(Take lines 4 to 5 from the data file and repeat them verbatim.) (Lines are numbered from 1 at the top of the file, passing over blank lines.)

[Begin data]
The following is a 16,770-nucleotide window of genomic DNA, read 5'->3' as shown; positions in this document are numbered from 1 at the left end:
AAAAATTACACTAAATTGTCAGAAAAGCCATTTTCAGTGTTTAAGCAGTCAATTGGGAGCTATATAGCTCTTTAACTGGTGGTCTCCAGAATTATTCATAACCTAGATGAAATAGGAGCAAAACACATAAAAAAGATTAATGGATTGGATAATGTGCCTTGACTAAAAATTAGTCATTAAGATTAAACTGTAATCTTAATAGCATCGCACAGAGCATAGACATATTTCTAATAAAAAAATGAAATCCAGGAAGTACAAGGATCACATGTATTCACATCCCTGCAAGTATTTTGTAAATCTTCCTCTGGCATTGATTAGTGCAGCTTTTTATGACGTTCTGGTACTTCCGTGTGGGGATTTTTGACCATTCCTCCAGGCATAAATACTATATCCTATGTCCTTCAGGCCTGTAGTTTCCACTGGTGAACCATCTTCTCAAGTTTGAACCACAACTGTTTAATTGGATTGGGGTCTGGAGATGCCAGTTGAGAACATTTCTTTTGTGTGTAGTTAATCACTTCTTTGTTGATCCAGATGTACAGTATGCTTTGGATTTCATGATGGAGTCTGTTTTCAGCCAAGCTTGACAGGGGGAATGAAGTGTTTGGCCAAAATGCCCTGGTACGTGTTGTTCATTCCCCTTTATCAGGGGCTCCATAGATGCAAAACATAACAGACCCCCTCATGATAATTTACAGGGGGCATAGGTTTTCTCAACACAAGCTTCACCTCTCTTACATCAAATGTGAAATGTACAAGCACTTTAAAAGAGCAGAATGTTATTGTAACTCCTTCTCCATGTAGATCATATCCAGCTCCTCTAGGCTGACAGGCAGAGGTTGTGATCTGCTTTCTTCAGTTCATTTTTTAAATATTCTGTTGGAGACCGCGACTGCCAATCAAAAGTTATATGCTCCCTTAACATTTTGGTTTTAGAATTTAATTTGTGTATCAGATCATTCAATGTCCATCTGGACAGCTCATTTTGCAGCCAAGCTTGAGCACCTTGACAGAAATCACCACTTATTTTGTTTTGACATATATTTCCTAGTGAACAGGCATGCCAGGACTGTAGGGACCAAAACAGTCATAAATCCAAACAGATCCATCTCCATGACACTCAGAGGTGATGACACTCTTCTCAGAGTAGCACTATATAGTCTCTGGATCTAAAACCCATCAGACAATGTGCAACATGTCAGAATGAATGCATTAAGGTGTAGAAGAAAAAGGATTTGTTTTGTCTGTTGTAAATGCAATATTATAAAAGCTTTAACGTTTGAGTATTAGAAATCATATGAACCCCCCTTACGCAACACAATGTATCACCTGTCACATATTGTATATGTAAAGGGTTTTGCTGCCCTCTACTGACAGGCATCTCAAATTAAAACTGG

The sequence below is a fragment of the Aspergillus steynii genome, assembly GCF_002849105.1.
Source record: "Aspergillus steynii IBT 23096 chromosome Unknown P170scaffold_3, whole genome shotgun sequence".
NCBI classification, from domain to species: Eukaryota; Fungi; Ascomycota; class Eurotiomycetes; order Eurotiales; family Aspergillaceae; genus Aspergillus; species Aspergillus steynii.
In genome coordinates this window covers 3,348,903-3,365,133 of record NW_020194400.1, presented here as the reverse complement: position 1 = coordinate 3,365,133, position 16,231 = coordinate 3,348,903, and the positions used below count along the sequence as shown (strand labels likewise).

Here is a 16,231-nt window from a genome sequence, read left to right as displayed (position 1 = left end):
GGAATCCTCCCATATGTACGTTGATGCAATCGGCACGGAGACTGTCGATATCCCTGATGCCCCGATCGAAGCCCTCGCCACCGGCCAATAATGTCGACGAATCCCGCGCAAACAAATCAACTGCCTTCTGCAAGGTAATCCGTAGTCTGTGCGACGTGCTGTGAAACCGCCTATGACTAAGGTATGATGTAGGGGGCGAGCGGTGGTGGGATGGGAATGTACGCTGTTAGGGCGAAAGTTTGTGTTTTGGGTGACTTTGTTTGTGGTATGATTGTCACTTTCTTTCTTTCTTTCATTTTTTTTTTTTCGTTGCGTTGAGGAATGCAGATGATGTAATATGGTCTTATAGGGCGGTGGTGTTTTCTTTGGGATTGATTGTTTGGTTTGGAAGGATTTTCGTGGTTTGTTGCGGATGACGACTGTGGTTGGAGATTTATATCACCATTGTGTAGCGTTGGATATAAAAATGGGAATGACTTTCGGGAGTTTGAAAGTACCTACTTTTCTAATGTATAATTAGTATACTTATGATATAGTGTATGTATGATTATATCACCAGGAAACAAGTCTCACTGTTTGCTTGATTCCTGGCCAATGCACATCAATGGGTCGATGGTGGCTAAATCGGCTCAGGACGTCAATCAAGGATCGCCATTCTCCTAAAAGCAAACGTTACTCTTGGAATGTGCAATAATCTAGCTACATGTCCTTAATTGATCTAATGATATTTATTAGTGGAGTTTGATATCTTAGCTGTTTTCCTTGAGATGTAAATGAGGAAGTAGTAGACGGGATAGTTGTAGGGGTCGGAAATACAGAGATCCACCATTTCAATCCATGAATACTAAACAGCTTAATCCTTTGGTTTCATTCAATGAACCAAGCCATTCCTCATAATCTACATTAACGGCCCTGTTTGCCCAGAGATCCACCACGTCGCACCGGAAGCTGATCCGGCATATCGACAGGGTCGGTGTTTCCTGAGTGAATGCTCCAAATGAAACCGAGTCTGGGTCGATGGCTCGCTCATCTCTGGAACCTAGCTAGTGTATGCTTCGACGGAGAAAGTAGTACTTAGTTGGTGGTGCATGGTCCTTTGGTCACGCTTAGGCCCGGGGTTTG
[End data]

Source record: "Aspergillus steynii IBT 23096 chromosome Unknown P170scaffold_3, whole genome shotgun sequence".
NCBI classification, from domain to species: Eukaryota; Fungi; Ascomycota; class Eurotiomycetes; order Eurotiales; family Aspergillaceae; genus Aspergillus; species Aspergillus steynii.